But this reference to “all birds of every wing” clearly refers to people outside the Jewish community—Gentiles.  Allusions to the salvation of the Gentiles occur as far back as Abram’s time.  God said to Abram, “I will bless those who bless you, and I will curse him who curses you. ALL OF THE FAMILIES OF THE EARTH WILL BE BLESSED IN YOU” (Genesis 12:3).

While the Jewish people tended not to understand that God’s mercy could include Gentiles, clues to that effect are scattered throughout the Old Testament (Genesis 22:18; Psalm 22:27; 46:10; 65:2, 5; 66:4; 72:11, 17, 19; 86:9; 102:15; Isaiah 2:2-4; 9:1; 11:9-10; 24:16; 40:5; 42:1, 6; 45:22-24; 49:1, 6, 22; 55:5; 56:3-8; 60:3; 65:1; 66:18-23; Jeremiah 3:17; 4:2; 16:19-21; Daniel 7:13-14; Joel 2:28-32; Zechariah 2:11; 8:22-23; Malachi 1:11).

“All the trees of the field shall know that I, Yahweh, have brought down the high tree, have exalted the low tree, have dried up the green tree, and have made the dry tree to flourish (v. 24a).  “All the trees of the field” is a metaphor for all the people of the world.  Yahweh will restore his people to their homeland, which will bear testimony to his power as well as to his love.

From the beginning, Yahweh chose unlikely candidates to carry out his work.  Jacob was a “loose cannon.”  Joseph, the youngest of Jacob’s sons, became Pharaoh’s right-hand man—can you imagine that!  David was such an unlikely candidate for the throne that his father forgot all about him when Samuel told him to show Samuel his sons.  Then there was the story of David, the boy who couldn’t even carry the weapons of a certified warrior—and Goliath, the giant.  And, of course, there was Gideon and his little band of 300 warriors taking on an army.  The stories go on and on.  In the New Testament, Jesus says, “many will be last who are first; and first who are last” (Matthew 19:30; Mark 10:31; Luke 13:30; see also Mark 9:35).

Now Yahweh promises these Judean exiles that he has “exalted the low tree” and has “dried up the green tree, and (has) made the dry tree to flourish.”  At the moment, the Jews are the “low tree” and the “dry tree.”  Part of them are living in exile in Babylon, and the rest are being ruled by Zedekiah, Nebuchadnezzar’s puppet king.  They have fallen far—and, as Ezekiel’s prophecies make clear, they can expect to fall further still—much further.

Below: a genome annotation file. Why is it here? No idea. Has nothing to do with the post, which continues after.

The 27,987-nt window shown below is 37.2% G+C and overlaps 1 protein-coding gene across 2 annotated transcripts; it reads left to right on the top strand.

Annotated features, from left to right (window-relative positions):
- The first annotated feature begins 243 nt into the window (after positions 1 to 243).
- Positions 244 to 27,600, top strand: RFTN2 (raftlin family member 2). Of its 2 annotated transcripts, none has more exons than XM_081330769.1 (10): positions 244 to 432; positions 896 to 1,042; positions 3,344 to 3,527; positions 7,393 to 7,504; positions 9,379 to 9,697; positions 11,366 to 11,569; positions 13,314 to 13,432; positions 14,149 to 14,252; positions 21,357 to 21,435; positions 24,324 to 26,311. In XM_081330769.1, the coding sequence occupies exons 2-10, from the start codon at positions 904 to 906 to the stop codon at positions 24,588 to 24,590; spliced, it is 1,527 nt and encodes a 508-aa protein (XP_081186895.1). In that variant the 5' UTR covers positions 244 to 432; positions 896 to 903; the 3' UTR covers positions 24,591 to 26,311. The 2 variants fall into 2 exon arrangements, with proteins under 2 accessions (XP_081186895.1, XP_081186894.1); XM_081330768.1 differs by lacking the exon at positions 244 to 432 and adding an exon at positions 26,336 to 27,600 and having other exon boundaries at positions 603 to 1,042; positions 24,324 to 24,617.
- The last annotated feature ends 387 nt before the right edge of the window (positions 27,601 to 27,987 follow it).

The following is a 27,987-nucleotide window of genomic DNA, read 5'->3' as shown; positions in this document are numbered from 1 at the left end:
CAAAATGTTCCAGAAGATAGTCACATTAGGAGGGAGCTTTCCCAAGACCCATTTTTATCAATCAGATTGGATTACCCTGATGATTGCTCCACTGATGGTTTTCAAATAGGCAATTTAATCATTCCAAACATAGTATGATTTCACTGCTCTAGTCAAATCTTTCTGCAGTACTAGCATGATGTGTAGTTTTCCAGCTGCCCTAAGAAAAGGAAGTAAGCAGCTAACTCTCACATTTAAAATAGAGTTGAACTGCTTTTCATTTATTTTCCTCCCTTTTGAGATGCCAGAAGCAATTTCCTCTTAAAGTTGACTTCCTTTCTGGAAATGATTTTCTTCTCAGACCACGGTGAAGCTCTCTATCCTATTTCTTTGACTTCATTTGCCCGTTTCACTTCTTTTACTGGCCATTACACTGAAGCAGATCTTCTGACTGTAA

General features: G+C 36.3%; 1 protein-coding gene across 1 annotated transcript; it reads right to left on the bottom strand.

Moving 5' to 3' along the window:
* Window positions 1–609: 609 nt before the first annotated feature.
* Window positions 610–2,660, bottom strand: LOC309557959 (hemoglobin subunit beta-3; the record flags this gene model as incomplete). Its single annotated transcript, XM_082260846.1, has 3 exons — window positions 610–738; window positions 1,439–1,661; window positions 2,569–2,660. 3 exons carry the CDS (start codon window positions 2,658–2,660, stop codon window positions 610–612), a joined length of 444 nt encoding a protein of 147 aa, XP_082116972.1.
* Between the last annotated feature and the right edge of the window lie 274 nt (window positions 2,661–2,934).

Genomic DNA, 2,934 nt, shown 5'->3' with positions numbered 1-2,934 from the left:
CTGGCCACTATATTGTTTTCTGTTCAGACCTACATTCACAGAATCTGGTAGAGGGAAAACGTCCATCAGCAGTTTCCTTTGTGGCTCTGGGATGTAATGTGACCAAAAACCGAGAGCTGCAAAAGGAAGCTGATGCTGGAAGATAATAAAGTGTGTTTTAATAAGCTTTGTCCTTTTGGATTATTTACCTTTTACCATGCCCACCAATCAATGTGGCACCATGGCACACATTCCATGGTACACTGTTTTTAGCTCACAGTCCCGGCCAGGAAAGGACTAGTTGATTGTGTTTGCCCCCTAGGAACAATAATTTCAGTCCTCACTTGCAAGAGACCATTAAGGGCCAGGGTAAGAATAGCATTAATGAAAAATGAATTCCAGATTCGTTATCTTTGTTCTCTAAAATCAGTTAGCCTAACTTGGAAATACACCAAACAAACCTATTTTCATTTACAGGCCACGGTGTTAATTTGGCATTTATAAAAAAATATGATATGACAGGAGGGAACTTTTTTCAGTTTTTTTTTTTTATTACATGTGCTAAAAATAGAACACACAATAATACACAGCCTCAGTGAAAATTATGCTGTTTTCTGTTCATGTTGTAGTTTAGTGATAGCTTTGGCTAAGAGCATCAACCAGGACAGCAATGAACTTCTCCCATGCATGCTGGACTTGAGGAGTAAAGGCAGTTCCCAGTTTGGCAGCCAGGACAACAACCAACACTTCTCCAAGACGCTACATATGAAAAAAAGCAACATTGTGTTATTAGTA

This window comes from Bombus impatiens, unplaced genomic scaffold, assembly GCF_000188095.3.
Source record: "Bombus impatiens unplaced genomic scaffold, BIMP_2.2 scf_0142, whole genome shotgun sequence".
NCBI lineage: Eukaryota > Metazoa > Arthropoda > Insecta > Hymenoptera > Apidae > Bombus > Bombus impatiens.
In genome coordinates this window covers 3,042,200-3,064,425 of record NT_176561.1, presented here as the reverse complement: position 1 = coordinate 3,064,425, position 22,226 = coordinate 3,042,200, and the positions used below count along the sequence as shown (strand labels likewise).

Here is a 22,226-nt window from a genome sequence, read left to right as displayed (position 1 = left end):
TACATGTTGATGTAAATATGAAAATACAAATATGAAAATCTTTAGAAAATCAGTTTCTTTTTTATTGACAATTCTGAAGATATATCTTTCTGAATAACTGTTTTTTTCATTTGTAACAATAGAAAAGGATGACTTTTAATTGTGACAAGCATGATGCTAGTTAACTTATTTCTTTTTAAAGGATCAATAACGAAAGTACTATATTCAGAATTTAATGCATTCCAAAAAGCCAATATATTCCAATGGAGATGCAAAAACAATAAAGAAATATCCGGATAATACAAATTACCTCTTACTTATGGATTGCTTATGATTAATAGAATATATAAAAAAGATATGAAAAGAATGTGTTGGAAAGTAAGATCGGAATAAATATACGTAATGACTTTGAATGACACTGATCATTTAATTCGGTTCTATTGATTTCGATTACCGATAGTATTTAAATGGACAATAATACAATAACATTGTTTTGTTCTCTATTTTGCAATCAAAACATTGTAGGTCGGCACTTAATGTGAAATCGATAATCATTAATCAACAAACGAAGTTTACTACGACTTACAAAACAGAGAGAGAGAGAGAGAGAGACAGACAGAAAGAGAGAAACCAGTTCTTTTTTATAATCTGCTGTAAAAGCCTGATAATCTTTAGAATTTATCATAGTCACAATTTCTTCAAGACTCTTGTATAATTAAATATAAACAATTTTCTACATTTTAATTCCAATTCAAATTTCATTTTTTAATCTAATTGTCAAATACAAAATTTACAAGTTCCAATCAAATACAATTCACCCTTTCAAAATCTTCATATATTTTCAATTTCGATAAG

But that will not be the end.  They are low now, but they will be high once again.  They are dry now, but they will be green and productive once again.

“I, Yahweh, have spoken and have done it (v. 24c).  The Jewish people can count on these promises of restoration, because it is Yahweh who has made the promises.

Yahweh’s word is powerful.  In the creation, “God said, ‘Let there be light,’ and there was light” (Genesis 1:3).  “God said, ‘Let there be an expanse in the middle of the waters, and let it divide the waters from the waters….’ …and it was so” (Genesis 1:6-7).  God’s word gathered the waters together in one place (Genesis 1:9).  God’s word brought forth vegetation (Genesis 1:11-13).  God’s word put the lights in the sky (Genesis 1:14-19).  God’s word created animals (Genesis 1:20-25) and humans (Genesis 1:26-27).

Yahweh’s word is bound up in the covenant that he has established with the Jewish people.  The covenant that Yahweh established with Israel began with Abram, long before there was an Israel (Genesis 12:1-3; 15:18-20).  Yahweh renewed this covenant with Moses (Exodus 24) and Joshua (Joshua 24) and Jehoiada (2 Kings 11) and Hezekiah (2 Chronicles 29:10 and Josiah (2 Kings 23:3) and David (2 Samuel 7:12-17).  Covenants between Yahweh and Israel were routinely ratified by blood sacrifice (Genesis 15:9-11; Exodus 24:5-8; 29:38-46; see also Matthew 26:28; Hebrews 9:15-22).  The covenant between Yahweh and Israel was many-faceted, but Yahweh summarized its essential provisions in his promise to Abram: